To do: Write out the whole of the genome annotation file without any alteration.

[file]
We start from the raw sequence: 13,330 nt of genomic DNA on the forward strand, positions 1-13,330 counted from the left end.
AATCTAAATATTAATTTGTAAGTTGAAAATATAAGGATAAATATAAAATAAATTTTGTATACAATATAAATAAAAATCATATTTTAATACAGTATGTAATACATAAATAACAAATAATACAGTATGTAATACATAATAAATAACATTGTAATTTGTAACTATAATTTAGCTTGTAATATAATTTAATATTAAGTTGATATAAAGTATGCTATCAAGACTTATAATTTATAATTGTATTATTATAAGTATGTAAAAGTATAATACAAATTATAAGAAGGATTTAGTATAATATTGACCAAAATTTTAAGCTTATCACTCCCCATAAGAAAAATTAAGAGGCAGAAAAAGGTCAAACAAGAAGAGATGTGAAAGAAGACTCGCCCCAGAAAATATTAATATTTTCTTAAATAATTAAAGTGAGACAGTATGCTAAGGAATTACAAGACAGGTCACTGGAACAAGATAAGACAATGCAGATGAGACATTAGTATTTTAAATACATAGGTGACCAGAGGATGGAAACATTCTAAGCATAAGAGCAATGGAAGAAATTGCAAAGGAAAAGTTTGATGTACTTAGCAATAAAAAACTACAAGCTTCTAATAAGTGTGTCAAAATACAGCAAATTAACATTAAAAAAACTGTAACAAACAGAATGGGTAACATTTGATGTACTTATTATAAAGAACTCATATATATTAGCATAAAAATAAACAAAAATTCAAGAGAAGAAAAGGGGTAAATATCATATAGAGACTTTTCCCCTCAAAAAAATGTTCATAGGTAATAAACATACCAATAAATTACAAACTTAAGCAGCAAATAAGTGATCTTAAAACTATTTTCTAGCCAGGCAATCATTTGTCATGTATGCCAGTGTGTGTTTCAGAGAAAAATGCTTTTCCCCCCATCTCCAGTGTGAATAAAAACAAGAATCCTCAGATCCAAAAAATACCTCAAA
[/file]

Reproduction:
We start from the raw sequence: 13,330 nt of genomic DNA on the forward strand, positions 1-13,330 counted from the left end.
AATCTAAATATTAATTTGTAAGTTGAAAATATAAGGATAAATATAAAATAAATTTTGTATACAATATAAATAAAAATCATATTTTAATACAGTATGTAATACATAAATAACAAATAATACAGTATGTAATACATAATAAATAACATTGTAATTTGTAACTATAATTTAGCTTGTAATATAATTTAATATTAAGTTGATATAAAGTATGCTATCAAGACTTATAATTTATAATTGTATTATTATAAGTATGTAAAAGTATAATACAAATTATAAGAAGGATTTAGTATAATATTGACCAAAATTTTAAGCTTATCACTCCCCATAAGAAAAATTAAGAGGCAGAAAAAGGTCAAACAAGAAGAGATGTGAAAGAAGACTCGCCCCAGAAAATATTAATATTTTCTTAAATAATTAAAGTGAGACAGTATGCTAAGGAATTACAAGACAGGTCACTGGAACAAGATAAGACAATGCAGATGAGACATTAGTATTTTAAATACATAGGTGACCAGAGGATGGAAACATTCTAAGCATAAGAGCAATGGAAGAAATTGCAAAGGAAAAGTTTGATGTACTTAGCAATAAAAAACTACAAGCTTCTAATAAGTGTGTCAAAATACAGCAAATTAACATTAAAAAAACTGTAACAAACAGAATGGGTAACATTTGATGTACTTATTATAAAGAACTCATATATATTAGCATAAAAATAAACAAAAATTCAAGAGAAGAAAAGGGGTAAATATCATATAGAGACTTTTCCCCTCAAAAAAATGTTCATAGGTAATAAACATACCAATAAATTACAAACTTAAGCAGCAAATAAGTGATCTTAAAACTATTTTCTAGCCAGGCAATCATTTGTCATGTATGCCAGTGTGTGTTTCAGAGAAAAATGCTTTTCCCCCCATCTCCAGTGTGAATAAAAACAAGAATCCTCAGATCCAAAAAATACCTCAAA